• abated one bit. Indeed it was growing stronger everyday

  • So Seneca sent her an essay in which he expressed

  • the hope that given the length of time that elapsed

  • since Metilius' death, she would forgive him for going beyond the usual

  • condolenses to deliver something darker but

  • perhaps more effective.

  • To lose a son was surely the greatest grief that could befall a mother.

  • But given the vulnerability of the human frame,

  • Metiliusearly death had its place in a merciless

  • natural order which daily

  • offered examples of its handy work.

  • He wrote: “We never anticipate evils before

  • they actually arrive.

  • So many funerals passed our doors, yet we never dwell on death.

  • So many deaths are untimely,

  • yet we make plans for our own infants.

  • How they well done the toga, serve in the army,

  • and succeed to their father property.

  • They might end up doing such things,

  • but how mad to love them without remembering

  • that no one had offered us a guarantee that they would

  • grow to maturity let alone make it to dinner time.”

  • If Metiliusdeath had been unexpected for Marcia,

  • it was only on the basis of a wishful assessment of probabilities.

  • You say, I didn’t think it would happen, do you think

  • there is anything that will not happen

  • when you know that it is possible to happen.

  • When you see that it has already happened to many.

  • Seneca imagined meeting Marcia before her birth

  • and inviting her on a tour of the troubled earth

  • so she could weigh off the terms of life then choose

  • whether or not to accept them.

  • On the one hand, Marcia would see a planet of

  • all inspiring beauty and occasional goodness.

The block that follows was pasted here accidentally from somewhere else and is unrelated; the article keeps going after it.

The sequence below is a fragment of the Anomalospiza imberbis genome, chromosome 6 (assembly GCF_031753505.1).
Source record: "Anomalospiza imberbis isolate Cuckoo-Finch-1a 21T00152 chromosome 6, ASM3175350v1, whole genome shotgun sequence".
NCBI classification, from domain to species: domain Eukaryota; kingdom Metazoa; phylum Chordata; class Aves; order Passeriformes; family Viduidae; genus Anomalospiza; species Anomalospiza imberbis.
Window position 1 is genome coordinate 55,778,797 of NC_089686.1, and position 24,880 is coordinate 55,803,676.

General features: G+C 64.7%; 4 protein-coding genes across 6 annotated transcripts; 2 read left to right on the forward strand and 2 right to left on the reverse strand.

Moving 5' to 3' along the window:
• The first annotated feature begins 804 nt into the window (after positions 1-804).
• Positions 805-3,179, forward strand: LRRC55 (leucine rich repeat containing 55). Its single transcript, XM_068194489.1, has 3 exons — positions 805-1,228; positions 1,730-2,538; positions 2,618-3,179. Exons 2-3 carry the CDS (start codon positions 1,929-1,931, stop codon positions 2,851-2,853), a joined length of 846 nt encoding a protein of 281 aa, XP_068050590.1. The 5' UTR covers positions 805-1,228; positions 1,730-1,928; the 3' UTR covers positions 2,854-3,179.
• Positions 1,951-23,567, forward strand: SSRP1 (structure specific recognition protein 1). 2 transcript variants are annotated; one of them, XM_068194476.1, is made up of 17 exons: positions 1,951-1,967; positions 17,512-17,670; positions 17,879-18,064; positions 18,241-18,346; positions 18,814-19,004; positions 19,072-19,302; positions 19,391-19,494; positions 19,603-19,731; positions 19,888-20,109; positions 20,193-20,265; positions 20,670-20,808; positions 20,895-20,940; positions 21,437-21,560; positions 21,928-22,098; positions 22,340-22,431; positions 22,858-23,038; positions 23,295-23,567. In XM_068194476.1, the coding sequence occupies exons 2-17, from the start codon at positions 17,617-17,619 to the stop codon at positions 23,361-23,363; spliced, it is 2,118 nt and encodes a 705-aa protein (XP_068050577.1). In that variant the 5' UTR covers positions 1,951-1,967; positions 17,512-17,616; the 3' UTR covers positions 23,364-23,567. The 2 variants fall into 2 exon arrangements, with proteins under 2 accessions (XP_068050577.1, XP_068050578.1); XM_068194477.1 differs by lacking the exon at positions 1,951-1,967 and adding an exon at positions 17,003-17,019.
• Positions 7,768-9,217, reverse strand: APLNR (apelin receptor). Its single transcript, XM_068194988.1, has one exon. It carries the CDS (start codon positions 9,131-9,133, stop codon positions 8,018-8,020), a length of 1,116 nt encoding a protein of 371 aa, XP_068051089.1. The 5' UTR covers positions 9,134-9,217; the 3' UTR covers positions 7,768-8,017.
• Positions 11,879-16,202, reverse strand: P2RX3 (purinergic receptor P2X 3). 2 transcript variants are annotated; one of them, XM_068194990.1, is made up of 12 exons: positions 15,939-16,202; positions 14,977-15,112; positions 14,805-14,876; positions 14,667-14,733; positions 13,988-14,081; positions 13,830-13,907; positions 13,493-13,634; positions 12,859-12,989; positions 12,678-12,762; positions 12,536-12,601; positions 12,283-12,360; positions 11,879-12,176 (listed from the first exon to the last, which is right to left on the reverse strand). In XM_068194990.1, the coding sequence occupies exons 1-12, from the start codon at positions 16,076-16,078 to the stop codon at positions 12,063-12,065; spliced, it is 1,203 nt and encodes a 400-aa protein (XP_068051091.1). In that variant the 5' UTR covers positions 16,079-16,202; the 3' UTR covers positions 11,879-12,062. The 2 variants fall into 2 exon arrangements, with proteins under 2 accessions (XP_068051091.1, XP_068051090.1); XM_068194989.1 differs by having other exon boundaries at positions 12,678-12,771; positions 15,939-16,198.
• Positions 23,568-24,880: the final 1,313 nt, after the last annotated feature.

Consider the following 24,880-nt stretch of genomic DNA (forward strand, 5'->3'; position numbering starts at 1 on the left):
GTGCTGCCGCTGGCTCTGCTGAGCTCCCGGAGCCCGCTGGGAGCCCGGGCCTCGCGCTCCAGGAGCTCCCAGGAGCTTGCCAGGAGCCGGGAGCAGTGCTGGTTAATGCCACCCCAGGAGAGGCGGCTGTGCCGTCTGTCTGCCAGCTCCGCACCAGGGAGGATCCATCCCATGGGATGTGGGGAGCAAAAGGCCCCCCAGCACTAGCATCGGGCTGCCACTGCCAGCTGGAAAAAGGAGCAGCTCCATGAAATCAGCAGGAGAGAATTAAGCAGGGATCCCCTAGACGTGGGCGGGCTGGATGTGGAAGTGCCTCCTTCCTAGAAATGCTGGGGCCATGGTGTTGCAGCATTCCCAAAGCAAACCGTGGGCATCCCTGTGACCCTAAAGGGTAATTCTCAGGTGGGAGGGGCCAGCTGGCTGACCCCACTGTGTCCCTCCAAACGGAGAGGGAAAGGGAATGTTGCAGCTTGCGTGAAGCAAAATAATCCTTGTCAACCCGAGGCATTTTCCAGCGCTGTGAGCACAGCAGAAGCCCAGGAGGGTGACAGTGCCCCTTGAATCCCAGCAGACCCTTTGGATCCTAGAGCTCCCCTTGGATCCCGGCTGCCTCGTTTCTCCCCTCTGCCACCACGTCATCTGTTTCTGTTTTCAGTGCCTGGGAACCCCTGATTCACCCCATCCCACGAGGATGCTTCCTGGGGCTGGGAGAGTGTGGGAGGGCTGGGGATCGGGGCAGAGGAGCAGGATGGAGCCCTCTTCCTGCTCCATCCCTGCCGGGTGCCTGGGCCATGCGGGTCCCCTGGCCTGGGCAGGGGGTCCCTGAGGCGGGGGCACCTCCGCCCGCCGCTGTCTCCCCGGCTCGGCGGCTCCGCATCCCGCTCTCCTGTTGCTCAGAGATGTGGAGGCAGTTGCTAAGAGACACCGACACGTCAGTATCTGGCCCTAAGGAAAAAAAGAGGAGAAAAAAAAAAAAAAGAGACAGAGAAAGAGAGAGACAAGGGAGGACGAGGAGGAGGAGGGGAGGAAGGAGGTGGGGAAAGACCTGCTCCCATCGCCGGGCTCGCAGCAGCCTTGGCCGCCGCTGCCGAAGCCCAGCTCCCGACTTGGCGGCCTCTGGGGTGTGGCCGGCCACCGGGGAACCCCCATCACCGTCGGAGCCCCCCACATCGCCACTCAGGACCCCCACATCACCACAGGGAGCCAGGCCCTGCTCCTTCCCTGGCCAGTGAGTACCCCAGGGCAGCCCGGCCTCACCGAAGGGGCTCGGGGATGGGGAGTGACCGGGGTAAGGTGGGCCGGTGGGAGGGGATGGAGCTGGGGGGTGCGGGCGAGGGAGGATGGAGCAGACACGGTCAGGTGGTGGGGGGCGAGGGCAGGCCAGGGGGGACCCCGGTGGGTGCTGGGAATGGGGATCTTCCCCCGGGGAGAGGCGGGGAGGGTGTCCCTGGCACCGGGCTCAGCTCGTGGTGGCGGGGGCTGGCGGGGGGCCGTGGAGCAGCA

• On the other, a place of intermittent, unspeakable horror.

  • Would Marcia choose to step into such a world?

  • Her existence suggested her answer.

  • Importantly, the stoics Seneca did add

  • that if things were truly unendurable,

  • we have no obligation to continue forever.

  • Here’s another letter from Seneca:

  • The wise man will live as long as he ought

  • not as long as he can.

  • He always reflects concerning the quality

  • and not the quantity of his life.

  • As soon as there are numerous events in his life,

  • that give him trouble and disturb his peace of mind,

  • he sets himself free.

  • And this privilege is his not only when the crisis is

  • upon him but as soon as fortune seems to be maltreating him.

  • Then he looks about carefully and sees whether

  • he ought or ought not to end his life on that account.

  • He holds that its makes no difference to him

  • whether he’s taking off be natural or self-inflicted.

  • He does not regard it with fear as if it were a great loss

  • for no man can lose very much

  • when but a driblet remains.

  • It’s not a question of dying earlier or later

  • but of dying well or ill and

  • dying well means a escape from the danger of living ill.

  • Seneca was not advocating random

  • or thoughtless exits.

  • He was attempting to give us more courage

  • in the face of anxiety by reminding us that it is always

  • within our remit when weve genuinely tried everything

  • and rationally had enough to choose a noble path out of our troubles.

  • When we are furious, paranoid, depleted, or sad

  • the philosophy of stoicism is on hand

  • as it has been for 2000 years

  • to nurse us with its hugely fortifying,

  • distinctive and unusual wisdom and friendship.

Stoicism is a philosophical school

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ストイシズムが重要な理由 (Why Stoicism Matters)

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    林宜悉 に公開 2021 年 01 月 14 日